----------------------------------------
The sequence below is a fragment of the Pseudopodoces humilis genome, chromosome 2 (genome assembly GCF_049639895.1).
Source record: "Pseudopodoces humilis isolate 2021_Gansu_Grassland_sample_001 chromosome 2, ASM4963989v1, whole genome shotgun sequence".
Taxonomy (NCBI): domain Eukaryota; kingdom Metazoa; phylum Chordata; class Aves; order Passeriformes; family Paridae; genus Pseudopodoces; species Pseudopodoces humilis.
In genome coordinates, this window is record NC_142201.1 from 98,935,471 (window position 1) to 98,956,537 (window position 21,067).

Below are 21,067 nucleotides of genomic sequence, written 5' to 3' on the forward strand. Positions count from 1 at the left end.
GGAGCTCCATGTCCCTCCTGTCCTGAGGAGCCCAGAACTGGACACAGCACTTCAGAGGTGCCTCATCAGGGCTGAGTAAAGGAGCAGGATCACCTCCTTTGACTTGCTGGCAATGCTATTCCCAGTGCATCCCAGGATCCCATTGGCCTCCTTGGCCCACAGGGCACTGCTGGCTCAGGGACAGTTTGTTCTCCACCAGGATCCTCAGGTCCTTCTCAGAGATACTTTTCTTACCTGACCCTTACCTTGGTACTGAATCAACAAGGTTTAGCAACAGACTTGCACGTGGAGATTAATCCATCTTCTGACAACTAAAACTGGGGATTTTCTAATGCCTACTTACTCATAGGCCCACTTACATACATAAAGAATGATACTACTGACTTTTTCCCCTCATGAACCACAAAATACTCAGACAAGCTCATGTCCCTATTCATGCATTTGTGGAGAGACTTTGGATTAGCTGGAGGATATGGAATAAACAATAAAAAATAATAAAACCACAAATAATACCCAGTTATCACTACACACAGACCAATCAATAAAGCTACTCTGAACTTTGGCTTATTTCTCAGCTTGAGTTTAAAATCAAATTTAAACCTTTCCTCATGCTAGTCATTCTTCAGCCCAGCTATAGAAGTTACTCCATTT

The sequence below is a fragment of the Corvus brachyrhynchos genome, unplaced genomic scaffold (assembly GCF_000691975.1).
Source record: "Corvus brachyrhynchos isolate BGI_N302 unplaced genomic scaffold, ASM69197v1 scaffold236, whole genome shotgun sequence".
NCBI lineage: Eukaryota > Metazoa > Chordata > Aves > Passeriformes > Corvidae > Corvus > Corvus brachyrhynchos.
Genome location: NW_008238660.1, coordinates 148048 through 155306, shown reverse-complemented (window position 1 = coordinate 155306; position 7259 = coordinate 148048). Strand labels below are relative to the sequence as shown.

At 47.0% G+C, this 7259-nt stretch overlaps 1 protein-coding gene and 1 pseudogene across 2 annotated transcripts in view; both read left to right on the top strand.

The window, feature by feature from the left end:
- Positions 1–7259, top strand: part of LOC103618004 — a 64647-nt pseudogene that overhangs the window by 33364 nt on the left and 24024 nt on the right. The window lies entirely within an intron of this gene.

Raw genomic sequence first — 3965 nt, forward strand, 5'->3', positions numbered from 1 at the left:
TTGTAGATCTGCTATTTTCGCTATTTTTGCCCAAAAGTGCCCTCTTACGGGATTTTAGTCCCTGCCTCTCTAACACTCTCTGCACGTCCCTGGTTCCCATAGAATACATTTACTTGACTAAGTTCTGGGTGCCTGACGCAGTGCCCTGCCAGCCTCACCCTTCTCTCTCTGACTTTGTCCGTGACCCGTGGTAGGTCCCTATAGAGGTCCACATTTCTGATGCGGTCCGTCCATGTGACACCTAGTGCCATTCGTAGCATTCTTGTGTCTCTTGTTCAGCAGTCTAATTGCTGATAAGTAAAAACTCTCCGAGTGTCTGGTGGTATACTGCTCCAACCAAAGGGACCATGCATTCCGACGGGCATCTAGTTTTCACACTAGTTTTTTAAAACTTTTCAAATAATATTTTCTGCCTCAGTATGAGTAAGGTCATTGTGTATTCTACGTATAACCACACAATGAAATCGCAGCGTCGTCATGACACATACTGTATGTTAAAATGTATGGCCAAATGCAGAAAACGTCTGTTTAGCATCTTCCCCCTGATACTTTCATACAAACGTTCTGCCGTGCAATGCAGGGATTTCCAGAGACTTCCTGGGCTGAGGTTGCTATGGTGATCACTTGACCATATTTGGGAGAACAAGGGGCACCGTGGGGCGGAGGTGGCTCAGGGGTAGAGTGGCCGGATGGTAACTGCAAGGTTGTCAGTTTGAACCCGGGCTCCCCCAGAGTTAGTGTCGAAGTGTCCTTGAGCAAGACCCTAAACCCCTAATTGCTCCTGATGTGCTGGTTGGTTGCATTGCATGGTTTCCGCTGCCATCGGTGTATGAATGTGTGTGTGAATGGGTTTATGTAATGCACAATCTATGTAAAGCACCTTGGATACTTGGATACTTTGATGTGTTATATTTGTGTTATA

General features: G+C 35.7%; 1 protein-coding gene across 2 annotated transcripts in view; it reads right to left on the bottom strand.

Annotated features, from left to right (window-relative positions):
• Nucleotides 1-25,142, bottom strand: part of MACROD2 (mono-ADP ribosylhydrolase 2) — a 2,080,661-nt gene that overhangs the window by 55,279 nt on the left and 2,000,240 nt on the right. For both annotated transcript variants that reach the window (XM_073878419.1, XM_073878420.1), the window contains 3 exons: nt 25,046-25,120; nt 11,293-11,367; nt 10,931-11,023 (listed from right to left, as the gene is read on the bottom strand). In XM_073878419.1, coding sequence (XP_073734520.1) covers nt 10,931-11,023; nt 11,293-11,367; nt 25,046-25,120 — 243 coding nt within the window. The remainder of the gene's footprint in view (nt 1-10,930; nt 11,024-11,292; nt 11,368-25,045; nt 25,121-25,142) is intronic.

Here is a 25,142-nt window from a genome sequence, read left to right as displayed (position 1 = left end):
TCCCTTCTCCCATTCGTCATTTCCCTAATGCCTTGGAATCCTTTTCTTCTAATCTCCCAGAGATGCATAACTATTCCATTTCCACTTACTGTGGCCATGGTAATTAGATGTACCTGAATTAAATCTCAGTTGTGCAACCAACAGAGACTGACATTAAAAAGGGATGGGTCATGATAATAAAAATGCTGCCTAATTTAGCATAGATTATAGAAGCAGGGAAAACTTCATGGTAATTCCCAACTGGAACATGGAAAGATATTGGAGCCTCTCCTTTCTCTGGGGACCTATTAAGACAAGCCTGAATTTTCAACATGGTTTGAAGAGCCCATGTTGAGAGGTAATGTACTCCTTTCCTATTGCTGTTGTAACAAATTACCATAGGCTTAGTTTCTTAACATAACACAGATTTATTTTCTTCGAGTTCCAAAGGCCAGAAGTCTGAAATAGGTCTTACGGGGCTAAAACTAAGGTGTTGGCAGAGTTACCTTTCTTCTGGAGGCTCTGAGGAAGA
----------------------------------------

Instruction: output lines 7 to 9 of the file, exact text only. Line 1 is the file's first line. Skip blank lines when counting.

The sequence below is a fragment of the Corvus brachyrhynchos genome, unplaced genomic scaffold (assembly GCF_000691975.1).
Source record: "Corvus brachyrhynchos isolate BGI_N302 unplaced genomic scaffold, ASM69197v1 scaffold236, whole genome shotgun sequence".
NCBI lineage: Eukaryota > Metazoa > Chordata > Aves > Passeriformes > Corvidae > Corvus > Corvus brachyrhynchos.